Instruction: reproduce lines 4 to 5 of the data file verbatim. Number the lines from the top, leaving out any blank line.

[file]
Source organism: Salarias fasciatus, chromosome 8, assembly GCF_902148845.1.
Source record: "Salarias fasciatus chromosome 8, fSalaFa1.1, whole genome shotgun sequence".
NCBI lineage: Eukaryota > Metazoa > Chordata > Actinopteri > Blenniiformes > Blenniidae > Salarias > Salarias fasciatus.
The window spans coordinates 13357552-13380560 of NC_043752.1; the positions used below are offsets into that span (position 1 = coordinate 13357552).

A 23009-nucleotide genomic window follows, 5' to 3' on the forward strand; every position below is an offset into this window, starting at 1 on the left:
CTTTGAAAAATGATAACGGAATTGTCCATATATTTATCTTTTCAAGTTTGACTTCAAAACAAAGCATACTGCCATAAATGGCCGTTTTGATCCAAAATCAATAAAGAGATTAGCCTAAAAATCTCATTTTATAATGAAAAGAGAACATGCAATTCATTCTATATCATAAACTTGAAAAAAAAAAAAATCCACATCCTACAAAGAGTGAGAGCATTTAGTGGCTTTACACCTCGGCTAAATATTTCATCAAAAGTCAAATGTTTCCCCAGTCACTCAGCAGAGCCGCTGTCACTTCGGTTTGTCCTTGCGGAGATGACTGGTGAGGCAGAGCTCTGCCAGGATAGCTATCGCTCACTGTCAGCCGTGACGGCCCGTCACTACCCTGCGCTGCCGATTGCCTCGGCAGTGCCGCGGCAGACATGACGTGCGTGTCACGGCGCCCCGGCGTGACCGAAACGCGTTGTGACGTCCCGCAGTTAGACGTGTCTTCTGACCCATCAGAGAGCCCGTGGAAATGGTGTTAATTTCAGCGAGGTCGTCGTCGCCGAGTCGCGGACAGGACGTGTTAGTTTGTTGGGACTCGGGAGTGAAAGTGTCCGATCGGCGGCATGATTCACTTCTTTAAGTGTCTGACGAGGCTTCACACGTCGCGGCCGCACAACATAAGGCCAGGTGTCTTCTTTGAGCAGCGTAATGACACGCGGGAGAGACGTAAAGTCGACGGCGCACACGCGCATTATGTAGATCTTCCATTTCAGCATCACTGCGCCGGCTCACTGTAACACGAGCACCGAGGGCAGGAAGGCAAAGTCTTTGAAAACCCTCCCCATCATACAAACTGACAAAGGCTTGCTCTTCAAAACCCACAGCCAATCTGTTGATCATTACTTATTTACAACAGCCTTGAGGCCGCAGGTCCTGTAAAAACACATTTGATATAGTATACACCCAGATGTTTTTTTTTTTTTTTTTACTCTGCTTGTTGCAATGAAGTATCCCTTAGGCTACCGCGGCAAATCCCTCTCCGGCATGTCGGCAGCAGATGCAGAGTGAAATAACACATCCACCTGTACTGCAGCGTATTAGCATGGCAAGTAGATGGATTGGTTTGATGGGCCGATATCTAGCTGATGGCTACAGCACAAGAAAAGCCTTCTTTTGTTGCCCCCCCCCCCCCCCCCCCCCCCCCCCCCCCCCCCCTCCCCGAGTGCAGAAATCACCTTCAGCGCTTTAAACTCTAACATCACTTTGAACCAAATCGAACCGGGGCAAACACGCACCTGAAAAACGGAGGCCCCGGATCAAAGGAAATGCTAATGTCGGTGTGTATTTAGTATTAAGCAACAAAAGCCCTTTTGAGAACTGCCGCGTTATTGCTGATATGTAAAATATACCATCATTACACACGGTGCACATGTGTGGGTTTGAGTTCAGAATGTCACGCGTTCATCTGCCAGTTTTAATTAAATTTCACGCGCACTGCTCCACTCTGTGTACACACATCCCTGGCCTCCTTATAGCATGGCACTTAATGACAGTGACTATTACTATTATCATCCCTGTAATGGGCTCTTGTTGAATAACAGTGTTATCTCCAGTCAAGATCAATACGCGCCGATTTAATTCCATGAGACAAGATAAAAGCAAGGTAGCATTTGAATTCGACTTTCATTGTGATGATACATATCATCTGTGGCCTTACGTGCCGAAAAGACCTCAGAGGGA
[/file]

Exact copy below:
The window spans coordinates 13357552-13380560 of NC_043752.1; the positions used below are offsets into that span (position 1 = coordinate 13357552).

A 23009-nucleotide genomic window follows, 5' to 3' on the forward strand; every position below is an offset into this window, starting at 1 on the left: